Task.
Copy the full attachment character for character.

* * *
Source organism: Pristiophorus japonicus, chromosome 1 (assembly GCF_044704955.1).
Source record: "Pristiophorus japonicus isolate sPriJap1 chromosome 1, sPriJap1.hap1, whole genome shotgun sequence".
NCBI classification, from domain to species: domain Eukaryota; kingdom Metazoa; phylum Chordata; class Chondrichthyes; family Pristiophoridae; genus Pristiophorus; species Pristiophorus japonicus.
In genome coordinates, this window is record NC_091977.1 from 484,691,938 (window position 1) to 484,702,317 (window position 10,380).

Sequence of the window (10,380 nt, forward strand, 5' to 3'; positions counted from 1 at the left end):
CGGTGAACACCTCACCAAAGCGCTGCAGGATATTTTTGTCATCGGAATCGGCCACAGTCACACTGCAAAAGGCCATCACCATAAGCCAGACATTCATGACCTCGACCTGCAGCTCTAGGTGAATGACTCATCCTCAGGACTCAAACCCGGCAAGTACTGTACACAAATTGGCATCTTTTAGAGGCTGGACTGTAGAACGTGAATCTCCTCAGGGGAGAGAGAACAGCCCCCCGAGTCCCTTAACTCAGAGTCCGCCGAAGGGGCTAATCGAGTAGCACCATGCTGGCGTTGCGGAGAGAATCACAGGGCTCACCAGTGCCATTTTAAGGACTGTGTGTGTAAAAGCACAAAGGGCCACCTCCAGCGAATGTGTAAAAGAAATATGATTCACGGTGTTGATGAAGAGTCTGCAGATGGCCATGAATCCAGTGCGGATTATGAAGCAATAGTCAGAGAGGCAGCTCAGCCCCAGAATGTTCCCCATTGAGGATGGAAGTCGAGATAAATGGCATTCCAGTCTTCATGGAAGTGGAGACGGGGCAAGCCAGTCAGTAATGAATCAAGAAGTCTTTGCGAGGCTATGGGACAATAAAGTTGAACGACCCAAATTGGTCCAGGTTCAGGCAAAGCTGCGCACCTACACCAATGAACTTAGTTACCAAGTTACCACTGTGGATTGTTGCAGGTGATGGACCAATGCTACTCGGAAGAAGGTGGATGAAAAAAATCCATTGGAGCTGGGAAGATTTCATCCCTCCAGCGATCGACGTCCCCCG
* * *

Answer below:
Source organism: Pristiophorus japonicus, chromosome 1 (assembly GCF_044704955.1).
Source record: "Pristiophorus japonicus isolate sPriJap1 chromosome 1, sPriJap1.hap1, whole genome shotgun sequence".
NCBI classification, from domain to species: domain Eukaryota; kingdom Metazoa; phylum Chordata; class Chondrichthyes; family Pristiophoridae; genus Pristiophorus; species Pristiophorus japonicus.
In genome coordinates, this window is record NC_091977.1 from 484,691,938 (window position 1) to 484,702,317 (window position 10,380).

Sequence of the window (10,380 nt, forward strand, 5' to 3'; positions counted from 1 at the left end):
CGGTGAACACCTCACCAAAGCGCTGCAGGATATTTTTGTCATCGGAATCGGCCACAGTCACACTGCAAAAGGCCATCACCATAAGCCAGACATTCATGACCTCGACCTGCAGCTCTAGGTGAATGACTCATCCTCAGGACTCAAACCCGGCAAGTACTGTACACAAATTGGCATCTTTTAGAGGCTGGACTGTAGAACGTGAATCTCCTCAGGGGAGAGAGAACAGCCCCCCGAGTCCCTTAACTCAGAGTCCGCCGAAGGGGCTAATCGAGTAGCACCATGCTGGCGTTGCGGAGAGAATCACAGGGCTCACCAGTGCCATTTTAAGGACTGTGTGTGTAAAAGCACAAAGGGCCACCTCCAGCGAATGTGTAAAAGAAATATGATTCACGGTGTTGATGAAGAGTCTGCAGATGGCCATGAATCCAGTGCGGATTATGAAGCAATAGTCAGAGAGGCAGCTCAGCCCCAGAATGTTCCCCATTGAGGATGGAAGTCGAGATAAATGGCATTCCAGTCTTCATGGAAGTGGAGACGGGGCAAGCCAGTCAGTAATGAATCAAGAAGTCTTTGCGAGGCTATGGGACAATAAAGTTGAACGACCCAAATTGGTCCAGGTTCAGGCAAAGCTGCGCACCTACACCAATGAACTTAGTTACCAAGTTACCACTGTGGATTGTTGCAGGTGATGGACCAATGCTACTCGGAAGAAGGTGGATGAAAAAAATCCATTGGAGCTGGGAAGATTTCATCCCTCCAGCGATCGACGTCCCCCG